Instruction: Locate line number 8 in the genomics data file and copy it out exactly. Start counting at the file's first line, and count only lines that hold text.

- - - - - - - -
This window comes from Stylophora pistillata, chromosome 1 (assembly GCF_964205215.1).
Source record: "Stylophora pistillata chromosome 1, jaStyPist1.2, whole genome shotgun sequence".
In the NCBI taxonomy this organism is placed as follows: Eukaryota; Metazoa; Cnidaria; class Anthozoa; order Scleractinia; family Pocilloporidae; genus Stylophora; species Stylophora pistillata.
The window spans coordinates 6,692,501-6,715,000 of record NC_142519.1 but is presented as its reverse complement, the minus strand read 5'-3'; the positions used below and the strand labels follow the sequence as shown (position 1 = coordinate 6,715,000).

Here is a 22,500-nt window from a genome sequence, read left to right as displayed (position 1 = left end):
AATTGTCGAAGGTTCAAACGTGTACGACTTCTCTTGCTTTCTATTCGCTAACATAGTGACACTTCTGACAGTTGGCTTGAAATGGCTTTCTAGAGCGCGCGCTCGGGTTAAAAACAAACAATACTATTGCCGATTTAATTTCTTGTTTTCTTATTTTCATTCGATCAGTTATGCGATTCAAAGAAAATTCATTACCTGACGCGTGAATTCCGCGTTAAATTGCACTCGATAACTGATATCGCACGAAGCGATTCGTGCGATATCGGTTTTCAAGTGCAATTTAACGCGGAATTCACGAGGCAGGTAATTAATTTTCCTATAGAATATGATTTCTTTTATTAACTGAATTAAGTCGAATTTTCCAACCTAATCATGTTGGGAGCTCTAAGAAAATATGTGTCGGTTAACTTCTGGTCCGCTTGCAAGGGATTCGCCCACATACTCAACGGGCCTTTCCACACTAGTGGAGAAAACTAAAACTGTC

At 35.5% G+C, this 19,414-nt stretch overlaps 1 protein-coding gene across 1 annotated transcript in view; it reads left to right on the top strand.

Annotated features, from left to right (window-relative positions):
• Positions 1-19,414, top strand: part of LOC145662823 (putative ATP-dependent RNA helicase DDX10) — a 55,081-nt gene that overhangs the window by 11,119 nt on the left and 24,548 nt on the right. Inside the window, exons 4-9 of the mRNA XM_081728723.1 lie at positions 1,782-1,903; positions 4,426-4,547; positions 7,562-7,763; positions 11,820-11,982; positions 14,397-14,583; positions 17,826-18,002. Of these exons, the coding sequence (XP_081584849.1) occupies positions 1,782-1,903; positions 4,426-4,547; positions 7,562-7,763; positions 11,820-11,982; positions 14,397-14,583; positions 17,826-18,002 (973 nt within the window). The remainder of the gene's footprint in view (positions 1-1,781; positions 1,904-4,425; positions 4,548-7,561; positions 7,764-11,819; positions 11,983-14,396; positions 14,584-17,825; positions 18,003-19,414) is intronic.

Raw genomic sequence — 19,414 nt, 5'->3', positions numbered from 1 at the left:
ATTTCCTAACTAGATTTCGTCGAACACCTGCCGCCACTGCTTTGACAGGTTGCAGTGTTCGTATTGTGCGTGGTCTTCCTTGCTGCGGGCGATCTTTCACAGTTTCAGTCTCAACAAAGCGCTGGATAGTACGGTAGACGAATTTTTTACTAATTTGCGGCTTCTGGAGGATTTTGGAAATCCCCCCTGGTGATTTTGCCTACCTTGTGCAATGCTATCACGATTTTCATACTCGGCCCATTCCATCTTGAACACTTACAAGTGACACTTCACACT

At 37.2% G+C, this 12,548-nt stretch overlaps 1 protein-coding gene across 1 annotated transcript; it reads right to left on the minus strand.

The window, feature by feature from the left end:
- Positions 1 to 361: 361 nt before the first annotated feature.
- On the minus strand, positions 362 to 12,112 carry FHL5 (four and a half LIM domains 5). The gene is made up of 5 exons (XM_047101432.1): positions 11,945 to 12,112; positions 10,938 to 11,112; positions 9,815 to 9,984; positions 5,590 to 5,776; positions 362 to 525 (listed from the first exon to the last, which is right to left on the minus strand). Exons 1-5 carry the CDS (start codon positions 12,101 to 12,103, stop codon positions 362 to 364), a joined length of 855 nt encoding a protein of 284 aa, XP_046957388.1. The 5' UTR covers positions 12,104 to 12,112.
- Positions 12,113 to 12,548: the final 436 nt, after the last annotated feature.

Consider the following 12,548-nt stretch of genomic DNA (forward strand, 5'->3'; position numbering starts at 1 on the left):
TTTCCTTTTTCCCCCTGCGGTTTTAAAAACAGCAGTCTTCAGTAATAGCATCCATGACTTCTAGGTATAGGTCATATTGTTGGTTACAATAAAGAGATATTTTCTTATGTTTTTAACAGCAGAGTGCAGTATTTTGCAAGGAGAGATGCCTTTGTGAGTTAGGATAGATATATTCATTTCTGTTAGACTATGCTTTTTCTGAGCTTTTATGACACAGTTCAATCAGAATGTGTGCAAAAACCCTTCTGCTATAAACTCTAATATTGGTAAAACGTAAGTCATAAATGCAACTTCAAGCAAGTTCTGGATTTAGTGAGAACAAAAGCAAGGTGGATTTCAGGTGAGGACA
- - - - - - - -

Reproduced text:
Annotated features, from left to right (window-relative positions):